Schneider Procolar 60/2.2
Slide projector lens for Kodak Carousel. Black plastic barrel. Aperture unmarked. Samples available for sale converted to M42.
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This is among the most attractive projector lenses to suffer the indignity of a plastic housing. Inside that 4mm-thick barrel is a proper (though unserialed) Schneider metal lens case, and inside that are four, not three elements. It’s heavier and better than it looks.
An optimistic manufacturer might have labeled this unmarked 60mm lens f2.0, though its maximum aperture seems to lie between f2.1-2.3, and it’s therefore appropriate to compare the Procolar 60 to its six-element sibling (cousin, once-removed?), the Isco Ultra-MC 60/2. Both lenses are a little better at middle distance than close-up. The Isco cine projector lens is mechanically much more impressive, and considerably sharper (8.3 v 7.6) in Zone 1. However, Zone 3 is conspicuously worse than the Procolar 60 – especially close-up, where the gap widens to 5.1 v 6.2. Neither lens has useably sharp corners, and it could be argued that for its intended use the Ultra-MC’s resolution fall-off is a bonus for isolation of a central subject, but the fact is that the Procolar is more consistent in its rendering: not varying as much across the frame, and not varying quite as much with distance as the tricky little Isco – and that’s just, barely enough to earn the Procolar the Bronze award denied to the Ultra-MC 60/2.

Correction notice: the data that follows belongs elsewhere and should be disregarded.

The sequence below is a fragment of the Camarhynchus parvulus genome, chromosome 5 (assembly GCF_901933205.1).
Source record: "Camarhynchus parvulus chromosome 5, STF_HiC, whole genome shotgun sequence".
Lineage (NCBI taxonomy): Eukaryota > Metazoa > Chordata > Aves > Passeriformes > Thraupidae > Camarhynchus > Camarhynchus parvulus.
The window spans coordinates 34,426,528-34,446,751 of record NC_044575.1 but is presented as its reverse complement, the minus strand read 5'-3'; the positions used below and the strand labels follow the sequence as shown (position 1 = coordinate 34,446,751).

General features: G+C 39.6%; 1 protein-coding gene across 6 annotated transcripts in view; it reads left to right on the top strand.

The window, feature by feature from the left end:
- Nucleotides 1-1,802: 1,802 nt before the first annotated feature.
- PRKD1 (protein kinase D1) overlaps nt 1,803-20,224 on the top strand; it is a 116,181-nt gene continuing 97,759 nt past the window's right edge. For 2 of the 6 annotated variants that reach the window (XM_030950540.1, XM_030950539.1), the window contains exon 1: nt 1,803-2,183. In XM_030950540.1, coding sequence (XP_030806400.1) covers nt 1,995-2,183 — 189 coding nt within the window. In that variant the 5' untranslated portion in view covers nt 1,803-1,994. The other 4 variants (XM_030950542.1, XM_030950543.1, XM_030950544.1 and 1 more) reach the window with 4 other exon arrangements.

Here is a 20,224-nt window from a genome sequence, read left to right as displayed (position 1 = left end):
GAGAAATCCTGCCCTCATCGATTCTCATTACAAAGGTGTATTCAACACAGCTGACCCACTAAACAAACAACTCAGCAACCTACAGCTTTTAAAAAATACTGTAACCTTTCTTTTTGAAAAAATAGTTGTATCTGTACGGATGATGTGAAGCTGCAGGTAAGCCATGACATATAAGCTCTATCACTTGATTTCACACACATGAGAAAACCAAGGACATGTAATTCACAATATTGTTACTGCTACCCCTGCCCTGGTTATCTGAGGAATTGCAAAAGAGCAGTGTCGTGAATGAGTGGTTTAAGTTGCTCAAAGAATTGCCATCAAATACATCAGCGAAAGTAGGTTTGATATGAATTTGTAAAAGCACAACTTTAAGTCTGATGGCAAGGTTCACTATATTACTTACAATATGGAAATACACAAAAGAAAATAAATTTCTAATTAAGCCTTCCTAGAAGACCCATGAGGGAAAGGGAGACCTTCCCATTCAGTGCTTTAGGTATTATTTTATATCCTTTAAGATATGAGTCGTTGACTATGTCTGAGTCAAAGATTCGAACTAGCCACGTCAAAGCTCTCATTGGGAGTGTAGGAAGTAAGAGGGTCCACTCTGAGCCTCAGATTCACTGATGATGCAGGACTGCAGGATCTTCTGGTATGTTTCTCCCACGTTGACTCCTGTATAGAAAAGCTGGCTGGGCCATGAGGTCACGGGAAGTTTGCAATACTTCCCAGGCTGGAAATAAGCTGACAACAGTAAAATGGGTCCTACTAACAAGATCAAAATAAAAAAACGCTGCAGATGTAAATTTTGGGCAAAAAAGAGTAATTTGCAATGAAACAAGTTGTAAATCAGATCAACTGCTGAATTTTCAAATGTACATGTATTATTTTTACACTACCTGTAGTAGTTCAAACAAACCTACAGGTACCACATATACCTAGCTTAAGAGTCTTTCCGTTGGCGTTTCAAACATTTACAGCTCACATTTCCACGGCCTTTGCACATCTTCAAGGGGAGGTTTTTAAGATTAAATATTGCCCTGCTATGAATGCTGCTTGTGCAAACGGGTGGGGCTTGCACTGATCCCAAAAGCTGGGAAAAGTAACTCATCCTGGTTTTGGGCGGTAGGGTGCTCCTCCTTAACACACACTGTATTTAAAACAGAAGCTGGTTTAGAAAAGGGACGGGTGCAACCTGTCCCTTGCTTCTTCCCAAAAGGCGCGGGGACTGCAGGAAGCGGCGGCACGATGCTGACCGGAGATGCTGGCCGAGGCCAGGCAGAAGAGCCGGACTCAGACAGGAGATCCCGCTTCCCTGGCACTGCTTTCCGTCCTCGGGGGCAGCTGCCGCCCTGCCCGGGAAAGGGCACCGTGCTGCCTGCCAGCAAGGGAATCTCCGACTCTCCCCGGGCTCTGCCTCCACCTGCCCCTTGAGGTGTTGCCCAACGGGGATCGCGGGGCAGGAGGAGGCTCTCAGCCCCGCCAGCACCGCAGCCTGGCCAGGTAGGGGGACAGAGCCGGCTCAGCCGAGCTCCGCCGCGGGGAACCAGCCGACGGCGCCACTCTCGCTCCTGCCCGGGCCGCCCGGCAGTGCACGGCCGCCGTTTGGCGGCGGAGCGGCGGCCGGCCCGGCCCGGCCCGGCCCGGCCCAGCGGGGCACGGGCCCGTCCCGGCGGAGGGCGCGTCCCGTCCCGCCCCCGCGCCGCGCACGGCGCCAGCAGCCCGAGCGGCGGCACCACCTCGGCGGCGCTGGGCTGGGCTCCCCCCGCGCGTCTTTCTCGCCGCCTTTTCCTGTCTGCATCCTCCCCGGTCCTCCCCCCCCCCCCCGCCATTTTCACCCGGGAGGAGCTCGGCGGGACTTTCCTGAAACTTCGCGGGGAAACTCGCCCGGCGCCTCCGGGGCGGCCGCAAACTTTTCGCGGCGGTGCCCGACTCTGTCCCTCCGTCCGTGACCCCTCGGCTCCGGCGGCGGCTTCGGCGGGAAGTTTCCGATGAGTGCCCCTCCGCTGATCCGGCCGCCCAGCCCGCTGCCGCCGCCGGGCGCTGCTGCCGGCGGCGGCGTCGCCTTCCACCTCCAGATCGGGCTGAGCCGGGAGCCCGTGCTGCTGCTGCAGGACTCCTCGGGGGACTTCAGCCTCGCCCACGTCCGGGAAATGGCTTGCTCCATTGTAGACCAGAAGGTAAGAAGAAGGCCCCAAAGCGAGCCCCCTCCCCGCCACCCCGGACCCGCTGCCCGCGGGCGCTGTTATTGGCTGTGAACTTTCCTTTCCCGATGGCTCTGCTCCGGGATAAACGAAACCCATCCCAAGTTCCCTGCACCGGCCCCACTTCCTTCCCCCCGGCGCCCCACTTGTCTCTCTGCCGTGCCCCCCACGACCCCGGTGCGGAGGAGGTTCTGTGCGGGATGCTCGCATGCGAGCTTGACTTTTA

Bokeh, too is better behaved: the Procolar’s specular highlights remain round until the outer part of Zone 2, whereas the Isco goes cat-eye from the edge of Zone 1 – giving the impression of a larger image circle and less swirl. Both lenses have attractive rendition without onion ringing. The Procolar’s bubble game is quite subtle: in strong light it can be excited (much more than the Isco) but in moderate conditions its highlights are rather self-effacing. However, the Ultra-MCs more vivid colours, better contrast and greater resistance to flare are unmistakable hallmarks of its pedigree.
Nonetheless, the Procolar is a lens worth adapting: all the air-spaced elements are accessible for cleaning and renovation via standard lens rings. Several clamp-ring adaptors are available that will fit its big Kodak-spiral 56mm barrel, but beware its unusually long focal-flange distance. A viable DIY option is to dremel away a carefully-leveled section of the outer plastic barrel and cement on a bored out M42 body cap. On our test sample, a threaded body cap was installed 35mm behind the hood. However, even with 11mm of rear-element housing protruding beyond the new lens flange, a helical extension of 52mm is needed to acquire infinity focus – giving a F-FD of 72mm.